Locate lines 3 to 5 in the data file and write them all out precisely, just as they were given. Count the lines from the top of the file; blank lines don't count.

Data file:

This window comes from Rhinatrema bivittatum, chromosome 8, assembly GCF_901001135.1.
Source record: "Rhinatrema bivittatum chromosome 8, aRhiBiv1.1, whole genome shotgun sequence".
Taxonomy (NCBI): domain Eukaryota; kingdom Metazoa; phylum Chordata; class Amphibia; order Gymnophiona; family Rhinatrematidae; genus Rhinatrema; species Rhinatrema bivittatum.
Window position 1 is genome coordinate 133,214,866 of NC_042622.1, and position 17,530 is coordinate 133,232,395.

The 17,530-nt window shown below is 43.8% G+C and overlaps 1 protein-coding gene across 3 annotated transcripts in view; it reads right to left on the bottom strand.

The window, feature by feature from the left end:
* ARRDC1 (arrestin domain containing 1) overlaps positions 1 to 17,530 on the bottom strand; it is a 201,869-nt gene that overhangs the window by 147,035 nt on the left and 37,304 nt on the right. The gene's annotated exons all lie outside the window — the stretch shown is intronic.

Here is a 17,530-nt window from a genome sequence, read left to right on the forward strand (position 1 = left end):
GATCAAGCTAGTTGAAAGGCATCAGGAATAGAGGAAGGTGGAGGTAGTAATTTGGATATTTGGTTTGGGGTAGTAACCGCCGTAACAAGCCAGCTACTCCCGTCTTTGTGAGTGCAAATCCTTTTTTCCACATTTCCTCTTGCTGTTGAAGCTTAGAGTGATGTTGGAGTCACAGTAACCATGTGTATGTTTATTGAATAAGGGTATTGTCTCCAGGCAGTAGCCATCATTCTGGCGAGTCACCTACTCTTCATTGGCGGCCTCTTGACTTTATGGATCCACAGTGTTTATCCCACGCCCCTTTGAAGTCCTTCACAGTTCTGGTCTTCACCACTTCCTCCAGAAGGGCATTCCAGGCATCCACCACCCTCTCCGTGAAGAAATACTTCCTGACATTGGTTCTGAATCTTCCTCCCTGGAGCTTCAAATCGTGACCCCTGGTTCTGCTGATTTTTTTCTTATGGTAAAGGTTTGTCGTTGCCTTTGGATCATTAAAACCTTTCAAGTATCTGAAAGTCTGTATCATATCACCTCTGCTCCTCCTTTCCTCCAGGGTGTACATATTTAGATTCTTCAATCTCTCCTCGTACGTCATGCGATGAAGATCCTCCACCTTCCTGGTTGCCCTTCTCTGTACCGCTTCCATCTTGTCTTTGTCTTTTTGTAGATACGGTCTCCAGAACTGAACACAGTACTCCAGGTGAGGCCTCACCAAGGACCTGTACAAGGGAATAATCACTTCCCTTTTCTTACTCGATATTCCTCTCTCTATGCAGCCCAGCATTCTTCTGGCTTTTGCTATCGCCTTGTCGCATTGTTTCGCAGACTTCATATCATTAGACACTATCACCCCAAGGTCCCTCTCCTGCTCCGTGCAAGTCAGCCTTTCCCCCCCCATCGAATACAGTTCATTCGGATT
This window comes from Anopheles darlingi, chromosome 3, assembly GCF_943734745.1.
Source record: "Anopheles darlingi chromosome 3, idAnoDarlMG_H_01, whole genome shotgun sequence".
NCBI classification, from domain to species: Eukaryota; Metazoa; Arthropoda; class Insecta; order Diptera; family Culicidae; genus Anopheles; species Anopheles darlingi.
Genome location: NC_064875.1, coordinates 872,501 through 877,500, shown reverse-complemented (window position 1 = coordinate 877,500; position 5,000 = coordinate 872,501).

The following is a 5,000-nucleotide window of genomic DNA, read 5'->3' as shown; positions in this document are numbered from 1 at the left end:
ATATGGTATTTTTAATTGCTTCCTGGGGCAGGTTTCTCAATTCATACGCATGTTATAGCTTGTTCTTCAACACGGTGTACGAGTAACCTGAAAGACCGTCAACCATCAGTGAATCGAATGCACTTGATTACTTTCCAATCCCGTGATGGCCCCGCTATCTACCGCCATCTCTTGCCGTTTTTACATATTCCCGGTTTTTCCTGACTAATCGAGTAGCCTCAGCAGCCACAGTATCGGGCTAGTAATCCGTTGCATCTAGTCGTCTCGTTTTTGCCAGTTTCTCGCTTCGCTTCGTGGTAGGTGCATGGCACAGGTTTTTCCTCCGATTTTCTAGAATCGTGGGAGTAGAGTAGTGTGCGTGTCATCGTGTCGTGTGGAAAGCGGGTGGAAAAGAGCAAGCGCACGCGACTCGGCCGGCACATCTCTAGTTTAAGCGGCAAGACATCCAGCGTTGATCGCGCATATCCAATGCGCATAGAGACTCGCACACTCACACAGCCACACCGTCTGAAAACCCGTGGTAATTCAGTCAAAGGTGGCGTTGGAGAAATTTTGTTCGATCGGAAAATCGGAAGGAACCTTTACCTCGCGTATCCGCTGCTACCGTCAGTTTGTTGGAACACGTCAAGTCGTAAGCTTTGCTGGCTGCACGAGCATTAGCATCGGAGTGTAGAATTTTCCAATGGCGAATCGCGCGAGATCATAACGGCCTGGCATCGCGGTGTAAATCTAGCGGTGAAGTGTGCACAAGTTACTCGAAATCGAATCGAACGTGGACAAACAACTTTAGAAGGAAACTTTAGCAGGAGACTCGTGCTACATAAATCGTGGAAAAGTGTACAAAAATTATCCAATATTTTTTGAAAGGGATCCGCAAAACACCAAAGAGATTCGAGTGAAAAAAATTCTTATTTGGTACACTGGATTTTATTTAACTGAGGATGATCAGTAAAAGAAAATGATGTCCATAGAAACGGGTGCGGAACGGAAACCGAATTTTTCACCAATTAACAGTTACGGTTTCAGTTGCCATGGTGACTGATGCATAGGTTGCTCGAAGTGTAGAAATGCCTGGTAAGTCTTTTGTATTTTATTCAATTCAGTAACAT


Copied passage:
Taxonomy (NCBI): domain Eukaryota; kingdom Metazoa; phylum Chordata; class Amphibia; order Gymnophiona; family Rhinatrematidae; genus Rhinatrema; species Rhinatrema bivittatum.
Window position 1 is genome coordinate 133,214,866 of NC_042622.1, and position 17,530 is coordinate 133,232,395.

The 17,530-nt window shown below is 43.8% G+C and overlaps 1 protein-coding gene across 3 annotated transcripts in view; it reads right to left on the bottom strand.